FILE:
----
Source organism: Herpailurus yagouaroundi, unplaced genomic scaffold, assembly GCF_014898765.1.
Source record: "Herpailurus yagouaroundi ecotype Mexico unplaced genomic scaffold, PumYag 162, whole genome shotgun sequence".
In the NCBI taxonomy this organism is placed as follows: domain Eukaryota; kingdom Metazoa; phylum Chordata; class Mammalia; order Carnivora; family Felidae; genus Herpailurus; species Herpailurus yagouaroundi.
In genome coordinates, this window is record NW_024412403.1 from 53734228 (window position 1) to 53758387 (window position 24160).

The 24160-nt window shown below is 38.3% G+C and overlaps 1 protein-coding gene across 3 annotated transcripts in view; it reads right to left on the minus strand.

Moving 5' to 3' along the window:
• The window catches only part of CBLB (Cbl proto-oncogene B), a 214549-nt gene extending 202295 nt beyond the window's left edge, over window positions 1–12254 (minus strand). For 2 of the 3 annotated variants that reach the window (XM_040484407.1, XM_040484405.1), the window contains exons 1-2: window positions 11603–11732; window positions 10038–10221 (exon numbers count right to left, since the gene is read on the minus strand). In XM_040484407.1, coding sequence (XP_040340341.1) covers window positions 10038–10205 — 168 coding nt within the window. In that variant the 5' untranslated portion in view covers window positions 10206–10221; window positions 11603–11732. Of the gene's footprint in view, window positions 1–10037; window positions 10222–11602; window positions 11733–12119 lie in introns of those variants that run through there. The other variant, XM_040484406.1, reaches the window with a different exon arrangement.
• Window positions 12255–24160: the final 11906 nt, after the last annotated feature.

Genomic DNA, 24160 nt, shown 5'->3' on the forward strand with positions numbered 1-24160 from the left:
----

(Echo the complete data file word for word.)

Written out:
Source organism: Herpailurus yagouaroundi, unplaced genomic scaffold, assembly GCF_014898765.1.
Source record: "Herpailurus yagouaroundi ecotype Mexico unplaced genomic scaffold, PumYag 162, whole genome shotgun sequence".
In the NCBI taxonomy this organism is placed as follows: domain Eukaryota; kingdom Metazoa; phylum Chordata; class Mammalia; order Carnivora; family Felidae; genus Herpailurus; species Herpailurus yagouaroundi.
In genome coordinates, this window is record NW_024412403.1 from 53734228 (window position 1) to 53758387 (window position 24160).

The 24160-nt window shown below is 38.3% G+C and overlaps 1 protein-coding gene across 3 annotated transcripts in view; it reads right to left on the minus strand.

Moving 5' to 3' along the window:
• The window catches only part of CBLB (Cbl proto-oncogene B), a 214549-nt gene extending 202295 nt beyond the window's left edge, over window positions 1–12254 (minus strand). For 2 of the 3 annotated variants that reach the window (XM_040484407.1, XM_040484405.1), the window contains exons 1-2: window positions 11603–11732; window positions 10038–10221 (exon numbers count right to left, since the gene is read on the minus strand). In XM_040484407.1, coding sequence (XP_040340341.1) covers window positions 10038–10205 — 168 coding nt within the window. In that variant the 5' untranslated portion in view covers window positions 10206–10221; window positions 11603–11732. Of the gene's footprint in view, window positions 1–10037; window positions 10222–11602; window positions 11733–12119 lie in introns of those variants that run through there. The other variant, XM_040484406.1, reaches the window with a different exon arrangement.
• Window positions 12255–24160: the final 11906 nt, after the last annotated feature.

Genomic DNA, 24160 nt, shown 5'->3' on the forward strand with positions numbered 1-24160 from the left: